Family Violence Initiative

Sexual abuse

Mercedes was lost in thought as she rode the bus towards her home. This country was still a puzzle to her; she'd been here for just six months. The conversation in her language class today had given her a shock. She had been so excited to come here to be with Carl. He had been living in Canada already for a few years and was visiting his family back home when they met and married in a hurry of excitement. He had originally come from her region, so they had much in common. But they had grown apart while he returned to Canada and she had waited back home for the sponsorship papers to be processed. And once she had arrived, everything familiar had felt so far away—she longed for home and for her family. She had found it hard to get to know anyone until she had started the language class. The loneliness had made her turn even further from Carl. The tears had given way to anger, and most of the time, she didn't want him to touch her. He was patient at first, but after a few months, he too had grown angry. Until one night, he'd forced himself upon her, even when she said "no". Afterwards, he had turned his back on her as she cried, curled up in pain.

A few nights later, when he started touching her again, she pleaded with him to stop. She begged him to understand how much it had hurt last time. He didn't seem to care and just forced himself on her again. After that, they had barely spoken. The shame she felt was so deep she could barely look at him. But today, in her class, she had learned that even in a marriage, forced sexual relations was considered a crime. Just to think of it made her chest tighten. What should she do? She was terrified it would happen again but couldn't bear the thought of confronting him. She needed to speak to someone to find out her rights. She would ask her teacher where to find help.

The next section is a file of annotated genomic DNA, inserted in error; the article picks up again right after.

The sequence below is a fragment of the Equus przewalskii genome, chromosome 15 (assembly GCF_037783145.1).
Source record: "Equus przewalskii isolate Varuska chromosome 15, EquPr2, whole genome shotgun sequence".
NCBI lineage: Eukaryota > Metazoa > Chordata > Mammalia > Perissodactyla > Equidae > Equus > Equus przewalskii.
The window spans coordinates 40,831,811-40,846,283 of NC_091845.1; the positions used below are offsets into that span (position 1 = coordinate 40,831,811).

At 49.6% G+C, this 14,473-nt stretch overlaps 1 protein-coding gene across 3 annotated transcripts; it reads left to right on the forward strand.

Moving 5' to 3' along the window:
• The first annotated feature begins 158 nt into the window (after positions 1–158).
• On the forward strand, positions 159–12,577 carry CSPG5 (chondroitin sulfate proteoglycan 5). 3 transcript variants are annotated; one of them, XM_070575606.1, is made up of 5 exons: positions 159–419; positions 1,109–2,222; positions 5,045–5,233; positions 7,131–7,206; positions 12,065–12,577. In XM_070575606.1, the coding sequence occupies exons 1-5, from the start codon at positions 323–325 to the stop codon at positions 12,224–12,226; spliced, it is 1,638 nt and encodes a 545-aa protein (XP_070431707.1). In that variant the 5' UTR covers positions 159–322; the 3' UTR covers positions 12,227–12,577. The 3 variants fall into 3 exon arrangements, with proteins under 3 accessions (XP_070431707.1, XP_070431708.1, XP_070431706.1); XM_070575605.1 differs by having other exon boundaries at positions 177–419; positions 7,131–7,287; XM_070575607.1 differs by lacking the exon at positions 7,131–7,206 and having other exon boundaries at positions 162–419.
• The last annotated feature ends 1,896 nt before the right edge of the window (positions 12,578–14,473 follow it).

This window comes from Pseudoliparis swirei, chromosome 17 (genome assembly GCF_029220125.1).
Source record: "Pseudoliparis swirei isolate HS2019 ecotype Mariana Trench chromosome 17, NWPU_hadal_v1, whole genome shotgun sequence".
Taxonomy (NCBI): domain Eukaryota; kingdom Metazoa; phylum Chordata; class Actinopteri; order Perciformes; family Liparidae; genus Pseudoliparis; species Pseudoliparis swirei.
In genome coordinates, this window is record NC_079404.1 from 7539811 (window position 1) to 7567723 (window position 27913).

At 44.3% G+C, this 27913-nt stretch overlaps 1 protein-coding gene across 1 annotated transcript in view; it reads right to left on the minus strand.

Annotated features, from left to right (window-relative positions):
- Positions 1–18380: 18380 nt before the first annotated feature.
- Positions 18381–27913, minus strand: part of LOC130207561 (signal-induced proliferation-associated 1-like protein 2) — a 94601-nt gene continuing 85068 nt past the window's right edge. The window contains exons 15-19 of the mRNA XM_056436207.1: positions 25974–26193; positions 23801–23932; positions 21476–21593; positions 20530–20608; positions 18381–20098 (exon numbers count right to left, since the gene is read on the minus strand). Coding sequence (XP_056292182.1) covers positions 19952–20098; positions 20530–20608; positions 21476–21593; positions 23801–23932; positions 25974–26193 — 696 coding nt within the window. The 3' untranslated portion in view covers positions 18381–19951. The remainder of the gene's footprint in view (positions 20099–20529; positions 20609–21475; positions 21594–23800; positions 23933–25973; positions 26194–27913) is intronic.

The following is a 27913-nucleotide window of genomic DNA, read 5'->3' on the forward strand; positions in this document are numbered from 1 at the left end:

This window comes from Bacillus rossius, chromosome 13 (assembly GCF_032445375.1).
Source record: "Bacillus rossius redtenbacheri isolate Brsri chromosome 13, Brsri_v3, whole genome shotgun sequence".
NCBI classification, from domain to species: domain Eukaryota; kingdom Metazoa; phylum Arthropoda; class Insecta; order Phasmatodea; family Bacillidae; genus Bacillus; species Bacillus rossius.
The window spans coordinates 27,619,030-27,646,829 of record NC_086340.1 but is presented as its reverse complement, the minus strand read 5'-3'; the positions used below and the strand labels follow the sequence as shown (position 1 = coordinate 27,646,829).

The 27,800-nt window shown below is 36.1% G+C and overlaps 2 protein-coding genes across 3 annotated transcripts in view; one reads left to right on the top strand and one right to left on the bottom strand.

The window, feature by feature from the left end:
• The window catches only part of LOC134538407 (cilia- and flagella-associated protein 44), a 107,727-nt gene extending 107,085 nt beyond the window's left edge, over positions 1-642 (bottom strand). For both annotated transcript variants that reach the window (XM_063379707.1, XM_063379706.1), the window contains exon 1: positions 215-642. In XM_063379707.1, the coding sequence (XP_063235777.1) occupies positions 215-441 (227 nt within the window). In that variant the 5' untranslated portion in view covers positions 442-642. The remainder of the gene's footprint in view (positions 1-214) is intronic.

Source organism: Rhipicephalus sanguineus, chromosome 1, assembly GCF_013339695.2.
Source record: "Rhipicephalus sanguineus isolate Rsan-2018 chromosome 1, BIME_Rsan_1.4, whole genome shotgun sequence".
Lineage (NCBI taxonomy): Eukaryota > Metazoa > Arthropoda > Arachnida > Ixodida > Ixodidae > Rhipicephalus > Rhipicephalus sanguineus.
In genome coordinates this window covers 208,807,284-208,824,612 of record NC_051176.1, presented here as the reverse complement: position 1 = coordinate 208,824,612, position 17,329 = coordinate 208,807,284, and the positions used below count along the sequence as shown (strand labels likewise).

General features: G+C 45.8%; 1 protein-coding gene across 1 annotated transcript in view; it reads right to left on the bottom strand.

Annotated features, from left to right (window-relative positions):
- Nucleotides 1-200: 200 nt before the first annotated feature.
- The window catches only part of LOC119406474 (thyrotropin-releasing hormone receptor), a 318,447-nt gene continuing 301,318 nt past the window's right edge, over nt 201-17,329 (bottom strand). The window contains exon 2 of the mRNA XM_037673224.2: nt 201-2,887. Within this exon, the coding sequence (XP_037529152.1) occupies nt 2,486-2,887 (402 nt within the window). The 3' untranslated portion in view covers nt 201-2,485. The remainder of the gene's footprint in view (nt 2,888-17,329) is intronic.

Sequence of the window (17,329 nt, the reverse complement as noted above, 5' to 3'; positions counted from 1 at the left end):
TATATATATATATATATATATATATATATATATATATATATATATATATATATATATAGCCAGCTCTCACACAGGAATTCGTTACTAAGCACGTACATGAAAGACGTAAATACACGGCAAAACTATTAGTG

What does it look like?

Sexual abuse of an adult can include:

  • sexual touching or sexual activity without consent
  • continued sexual contact when asked to stop, or
  • forcing someone to commit unsafe or humiliating sexual acts.

All sexual contact with anyone without consent is a crime called sexual assault.* This includes sexual touching or forcing sexual activity on a spouse, a common law partner or a dating partner. Even if you are married, your spouse cannot force you to have sexual contact.

The Criminal Code contains many offences that protect children from sexual abuse, which happens when a person takes advantage of a child for sexual purposes. It does not always involve physical contact with a child. For example, it could happen when an adult invites a child to touch herself or himself sexually or attempts to lure a child over the Internet for sexual purposes.

Sexual contact between an adult and a child under 16 is a crime. In Canada, the general age of consent to sexual activity is 16 years, but there are some exceptions if the other person is close in age to the child. For more information on the age of consent and teenage relationships, visit the Department of Justice links found in "Who Can Help?" at the back of this booklet. The age of consent is 18 years in some circumstances, for example, where the sexual activity takes place in a relationship of trust, dependency or authority or where the relationship is exploitative of the child. A person of authority or trust could be a parent, step-parent, grandparent, older sibling, teacher or coach.

If a child is sexually abused at home, child protection services could intervene and remove the child from his or her parents.

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